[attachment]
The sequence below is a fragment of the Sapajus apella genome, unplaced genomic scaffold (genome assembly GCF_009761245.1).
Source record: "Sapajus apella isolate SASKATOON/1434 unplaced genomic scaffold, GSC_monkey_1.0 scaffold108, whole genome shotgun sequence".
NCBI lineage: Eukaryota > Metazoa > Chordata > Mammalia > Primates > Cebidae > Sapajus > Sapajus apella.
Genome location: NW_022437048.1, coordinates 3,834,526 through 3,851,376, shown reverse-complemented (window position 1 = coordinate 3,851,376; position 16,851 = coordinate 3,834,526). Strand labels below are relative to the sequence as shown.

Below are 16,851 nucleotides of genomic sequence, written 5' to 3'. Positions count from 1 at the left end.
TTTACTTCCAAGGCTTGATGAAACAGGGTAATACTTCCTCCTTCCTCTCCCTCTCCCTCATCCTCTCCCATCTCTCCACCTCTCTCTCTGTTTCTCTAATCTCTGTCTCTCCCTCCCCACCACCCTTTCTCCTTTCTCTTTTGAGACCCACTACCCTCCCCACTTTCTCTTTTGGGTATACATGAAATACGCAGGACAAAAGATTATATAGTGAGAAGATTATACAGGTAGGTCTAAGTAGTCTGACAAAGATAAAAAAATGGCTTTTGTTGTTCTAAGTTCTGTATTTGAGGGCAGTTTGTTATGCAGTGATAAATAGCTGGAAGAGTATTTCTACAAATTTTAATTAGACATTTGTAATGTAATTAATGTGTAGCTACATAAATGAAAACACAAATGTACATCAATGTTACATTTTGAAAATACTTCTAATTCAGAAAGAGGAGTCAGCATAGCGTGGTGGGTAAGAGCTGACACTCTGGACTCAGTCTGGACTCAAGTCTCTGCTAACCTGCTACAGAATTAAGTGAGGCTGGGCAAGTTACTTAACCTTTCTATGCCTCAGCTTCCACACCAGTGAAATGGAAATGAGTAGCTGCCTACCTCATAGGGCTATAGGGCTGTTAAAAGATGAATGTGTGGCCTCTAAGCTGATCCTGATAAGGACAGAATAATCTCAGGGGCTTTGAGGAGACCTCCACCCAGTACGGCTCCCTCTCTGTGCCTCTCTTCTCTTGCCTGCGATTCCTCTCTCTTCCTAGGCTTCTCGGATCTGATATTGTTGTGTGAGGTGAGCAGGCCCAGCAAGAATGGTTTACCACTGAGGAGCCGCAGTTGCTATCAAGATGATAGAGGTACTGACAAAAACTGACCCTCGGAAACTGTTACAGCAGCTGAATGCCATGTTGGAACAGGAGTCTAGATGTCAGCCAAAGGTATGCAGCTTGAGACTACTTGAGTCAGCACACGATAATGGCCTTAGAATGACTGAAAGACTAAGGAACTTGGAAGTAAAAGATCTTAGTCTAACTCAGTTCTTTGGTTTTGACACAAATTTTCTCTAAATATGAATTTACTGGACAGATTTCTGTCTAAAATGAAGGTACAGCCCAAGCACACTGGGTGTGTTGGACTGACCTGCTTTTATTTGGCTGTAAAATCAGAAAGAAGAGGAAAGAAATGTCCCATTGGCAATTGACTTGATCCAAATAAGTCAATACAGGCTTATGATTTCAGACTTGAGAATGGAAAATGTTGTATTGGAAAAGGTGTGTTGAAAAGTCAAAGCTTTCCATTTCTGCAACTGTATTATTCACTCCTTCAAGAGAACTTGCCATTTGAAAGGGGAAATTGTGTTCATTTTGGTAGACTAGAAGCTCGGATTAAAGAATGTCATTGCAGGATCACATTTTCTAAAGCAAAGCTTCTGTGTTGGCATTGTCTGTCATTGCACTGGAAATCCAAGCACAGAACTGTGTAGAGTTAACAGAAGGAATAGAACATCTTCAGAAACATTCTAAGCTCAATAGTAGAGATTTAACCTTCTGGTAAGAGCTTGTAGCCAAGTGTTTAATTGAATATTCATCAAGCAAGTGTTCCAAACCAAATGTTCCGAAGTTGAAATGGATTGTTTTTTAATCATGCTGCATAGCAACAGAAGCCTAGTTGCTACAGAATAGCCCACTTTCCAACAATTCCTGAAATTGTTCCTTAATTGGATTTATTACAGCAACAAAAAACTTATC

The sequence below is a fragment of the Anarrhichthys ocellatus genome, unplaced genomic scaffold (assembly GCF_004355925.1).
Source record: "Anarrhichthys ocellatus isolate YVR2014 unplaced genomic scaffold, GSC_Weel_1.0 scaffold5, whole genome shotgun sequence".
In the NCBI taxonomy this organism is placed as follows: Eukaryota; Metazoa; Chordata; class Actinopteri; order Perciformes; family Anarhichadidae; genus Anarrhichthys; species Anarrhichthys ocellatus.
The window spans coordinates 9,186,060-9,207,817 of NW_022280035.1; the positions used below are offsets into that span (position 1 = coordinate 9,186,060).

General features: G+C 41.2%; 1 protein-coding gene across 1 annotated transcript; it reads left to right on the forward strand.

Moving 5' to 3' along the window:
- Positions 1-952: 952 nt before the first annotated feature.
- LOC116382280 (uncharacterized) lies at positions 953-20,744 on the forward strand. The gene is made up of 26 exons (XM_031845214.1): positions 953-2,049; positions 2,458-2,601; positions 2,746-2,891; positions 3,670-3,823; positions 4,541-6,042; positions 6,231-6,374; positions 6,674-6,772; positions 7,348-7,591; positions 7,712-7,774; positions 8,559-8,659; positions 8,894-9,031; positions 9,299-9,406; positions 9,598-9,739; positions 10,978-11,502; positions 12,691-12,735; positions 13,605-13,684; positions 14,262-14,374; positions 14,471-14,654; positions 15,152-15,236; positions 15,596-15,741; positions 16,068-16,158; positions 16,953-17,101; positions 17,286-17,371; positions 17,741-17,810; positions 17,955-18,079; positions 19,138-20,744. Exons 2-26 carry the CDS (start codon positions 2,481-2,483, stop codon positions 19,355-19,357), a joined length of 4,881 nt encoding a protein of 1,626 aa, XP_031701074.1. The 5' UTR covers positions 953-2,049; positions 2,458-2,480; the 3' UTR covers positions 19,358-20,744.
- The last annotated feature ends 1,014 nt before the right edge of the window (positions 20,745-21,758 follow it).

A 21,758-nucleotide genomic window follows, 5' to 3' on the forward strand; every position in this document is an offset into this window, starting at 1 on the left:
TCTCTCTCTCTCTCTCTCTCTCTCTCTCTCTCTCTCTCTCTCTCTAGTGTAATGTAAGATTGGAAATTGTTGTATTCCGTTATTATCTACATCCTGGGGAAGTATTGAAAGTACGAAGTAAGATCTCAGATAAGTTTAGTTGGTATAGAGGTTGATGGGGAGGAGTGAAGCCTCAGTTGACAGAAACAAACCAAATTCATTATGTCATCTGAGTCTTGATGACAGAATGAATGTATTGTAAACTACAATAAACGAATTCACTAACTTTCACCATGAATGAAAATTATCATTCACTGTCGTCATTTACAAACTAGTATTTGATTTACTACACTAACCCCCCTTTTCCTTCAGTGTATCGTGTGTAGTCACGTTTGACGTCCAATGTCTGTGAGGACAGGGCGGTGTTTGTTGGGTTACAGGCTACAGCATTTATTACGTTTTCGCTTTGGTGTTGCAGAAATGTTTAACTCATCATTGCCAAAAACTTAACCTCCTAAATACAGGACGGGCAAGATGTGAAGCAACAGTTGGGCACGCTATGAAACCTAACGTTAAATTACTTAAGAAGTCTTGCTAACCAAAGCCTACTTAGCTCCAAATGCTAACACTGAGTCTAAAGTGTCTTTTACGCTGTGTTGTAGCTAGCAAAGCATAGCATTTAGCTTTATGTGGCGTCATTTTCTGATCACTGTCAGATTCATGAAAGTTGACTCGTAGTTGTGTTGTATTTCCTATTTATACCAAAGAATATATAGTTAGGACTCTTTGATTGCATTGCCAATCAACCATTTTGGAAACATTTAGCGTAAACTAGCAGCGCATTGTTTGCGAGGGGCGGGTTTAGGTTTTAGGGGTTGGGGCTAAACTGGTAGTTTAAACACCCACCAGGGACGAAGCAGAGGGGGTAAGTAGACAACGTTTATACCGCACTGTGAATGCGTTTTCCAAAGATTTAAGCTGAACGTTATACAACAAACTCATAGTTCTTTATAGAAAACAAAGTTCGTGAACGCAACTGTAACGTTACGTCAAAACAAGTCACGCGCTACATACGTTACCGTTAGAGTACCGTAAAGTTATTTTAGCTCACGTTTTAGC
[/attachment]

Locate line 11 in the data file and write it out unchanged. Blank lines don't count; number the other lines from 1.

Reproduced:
General features: G+C 41.2%; 1 protein-coding gene across 1 annotated transcript; it reads left to right on the forward strand.